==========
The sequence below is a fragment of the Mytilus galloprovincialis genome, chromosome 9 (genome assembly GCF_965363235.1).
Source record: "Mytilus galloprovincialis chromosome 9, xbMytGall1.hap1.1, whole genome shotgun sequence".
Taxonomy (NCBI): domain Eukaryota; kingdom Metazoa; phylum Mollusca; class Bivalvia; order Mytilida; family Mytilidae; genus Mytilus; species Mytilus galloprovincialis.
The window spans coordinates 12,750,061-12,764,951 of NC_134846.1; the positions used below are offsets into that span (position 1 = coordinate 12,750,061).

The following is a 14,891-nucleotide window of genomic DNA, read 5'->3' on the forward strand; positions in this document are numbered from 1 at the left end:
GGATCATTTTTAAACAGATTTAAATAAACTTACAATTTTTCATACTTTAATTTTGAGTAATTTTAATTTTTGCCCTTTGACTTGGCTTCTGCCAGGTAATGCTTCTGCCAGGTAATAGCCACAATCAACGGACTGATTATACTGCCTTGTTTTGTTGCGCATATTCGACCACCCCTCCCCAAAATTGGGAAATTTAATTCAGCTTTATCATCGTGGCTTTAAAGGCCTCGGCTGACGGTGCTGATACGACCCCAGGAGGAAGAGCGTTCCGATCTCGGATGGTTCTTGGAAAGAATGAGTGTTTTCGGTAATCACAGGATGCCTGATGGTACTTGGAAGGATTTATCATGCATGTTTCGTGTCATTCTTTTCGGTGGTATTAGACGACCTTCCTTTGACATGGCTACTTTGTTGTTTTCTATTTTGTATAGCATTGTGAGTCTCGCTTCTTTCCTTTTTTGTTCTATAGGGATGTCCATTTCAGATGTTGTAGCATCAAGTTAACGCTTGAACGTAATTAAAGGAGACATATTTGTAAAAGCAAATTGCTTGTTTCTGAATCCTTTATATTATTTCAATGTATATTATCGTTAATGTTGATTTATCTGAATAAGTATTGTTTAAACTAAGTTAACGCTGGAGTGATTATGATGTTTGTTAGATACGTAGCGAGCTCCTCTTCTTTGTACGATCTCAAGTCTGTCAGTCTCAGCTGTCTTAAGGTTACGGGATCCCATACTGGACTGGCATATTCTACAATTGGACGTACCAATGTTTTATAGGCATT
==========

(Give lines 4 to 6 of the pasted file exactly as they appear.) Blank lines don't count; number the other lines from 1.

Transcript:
The window spans coordinates 12,750,061-12,764,951 of NC_134846.1; the positions used below are offsets into that span (position 1 = coordinate 12,750,061).

The following is a 14,891-nucleotide window of genomic DNA, read 5'->3' on the forward strand; positions in this document are numbered from 1 at the left end:
GGATCATTTTTAAACAGATTTAAATAAACTTACAATTTTTCATACTTTAATTTTGAGTAATTTTAATTTTTGCCCTTTGACTTGGCTTCTGCCAGGTAATGCTTCTGCCAGGTAATAGCCACAATCAACGGACTGATTATACTGCCTTGTTTTGTTGCGCATATTCGACCACCCCTCCCCAAAATTGGGAAATTTAATTCAGCTTTATCATCGTGGCTTTAAAGGCCTCGGCTGACGGTGCTGATACGACCCCAGGAGGAAGAGCGTTCCGATCTCGGATGGTTCTTGGAAAGAATGAGTGTTTTCGGTAATCACAGGATGCCTGATGGTACTTGGAAGGATTTATCATGCATGTTTCGTGTCATTCTTTTCGGTGGTATTAGACGACCTTCCTTTGACATGGCTACTTTGTTGTTTTCTATTTTGTATAGCATTGTGAGTCTCGCTTCTTTCCTTTTTTGTTCTATAGGGATGTCCATTTCAGATGTTGTAGCATCAAGTTAACGCTTGAACGTAATTAAAGGAGACATATTTGTAAAAGCAAATTGCTTGTTTCTGAATCCTTTATATTATTTCAATGTATATTATCGTTAATGTTGATTTATCTGAATAAGTATTGTTTAAACTAAGTTAACGCTGGAGTGATTATGATGTTTGTTAGATACGTAGCGAGCTCCTCTTCTTTGTACGATCTCAAGTCTGTCAGTCTCAGCTGTCTTAAGGTTACGGGATCCCATACTGGACTGGCATATTCTACAATTGGACGTACCAATGTTTTATAGGCATT